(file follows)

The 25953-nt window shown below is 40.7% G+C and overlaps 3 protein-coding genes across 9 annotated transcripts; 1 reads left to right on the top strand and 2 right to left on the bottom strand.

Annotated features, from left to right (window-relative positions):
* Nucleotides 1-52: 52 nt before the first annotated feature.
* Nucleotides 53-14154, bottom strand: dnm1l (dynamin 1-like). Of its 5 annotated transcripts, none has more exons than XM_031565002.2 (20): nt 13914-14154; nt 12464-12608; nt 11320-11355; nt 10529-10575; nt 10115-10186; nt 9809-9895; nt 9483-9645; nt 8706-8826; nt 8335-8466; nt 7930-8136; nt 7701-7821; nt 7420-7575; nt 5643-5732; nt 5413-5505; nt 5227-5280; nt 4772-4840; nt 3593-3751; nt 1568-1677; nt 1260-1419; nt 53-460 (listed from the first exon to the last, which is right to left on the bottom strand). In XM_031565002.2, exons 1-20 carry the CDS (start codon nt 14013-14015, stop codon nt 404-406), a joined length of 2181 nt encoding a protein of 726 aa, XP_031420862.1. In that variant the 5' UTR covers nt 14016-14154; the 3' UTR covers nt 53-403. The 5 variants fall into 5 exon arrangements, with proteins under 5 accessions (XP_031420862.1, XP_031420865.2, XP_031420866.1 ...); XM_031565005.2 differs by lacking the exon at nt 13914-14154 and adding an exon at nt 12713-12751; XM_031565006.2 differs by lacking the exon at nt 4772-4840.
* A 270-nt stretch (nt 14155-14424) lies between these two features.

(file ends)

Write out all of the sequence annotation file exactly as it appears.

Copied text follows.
The 25953-nt window shown below is 40.7% G+C and overlaps 3 protein-coding genes across 9 annotated transcripts; 1 reads left to right on the top strand and 2 right to left on the bottom strand.

Annotated features, from left to right (window-relative positions):
* Nucleotides 1-52: 52 nt before the first annotated feature.
* Nucleotides 53-14154, bottom strand: dnm1l (dynamin 1-like). Of its 5 annotated transcripts, none has more exons than XM_031565002.2 (20): nt 13914-14154; nt 12464-12608; nt 11320-11355; nt 10529-10575; nt 10115-10186; nt 9809-9895; nt 9483-9645; nt 8706-8826; nt 8335-8466; nt 7930-8136; nt 7701-7821; nt 7420-7575; nt 5643-5732; nt 5413-5505; nt 5227-5280; nt 4772-4840; nt 3593-3751; nt 1568-1677; nt 1260-1419; nt 53-460 (listed from the first exon to the last, which is right to left on the bottom strand). In XM_031565002.2, exons 1-20 carry the CDS (start codon nt 14013-14015, stop codon nt 404-406), a joined length of 2181 nt encoding a protein of 726 aa, XP_031420862.1. In that variant the 5' UTR covers nt 14016-14154; the 3' UTR covers nt 53-403. The 5 variants fall into 5 exon arrangements, with proteins under 5 accessions (XP_031420862.1, XP_031420865.2, XP_031420866.1 ...); XM_031565005.2 differs by lacking the exon at nt 13914-14154 and adding an exon at nt 12713-12751; XM_031565006.2 differs by lacking the exon at nt 4772-4840.
* A 270-nt stretch (nt 14155-14424) lies between these two features.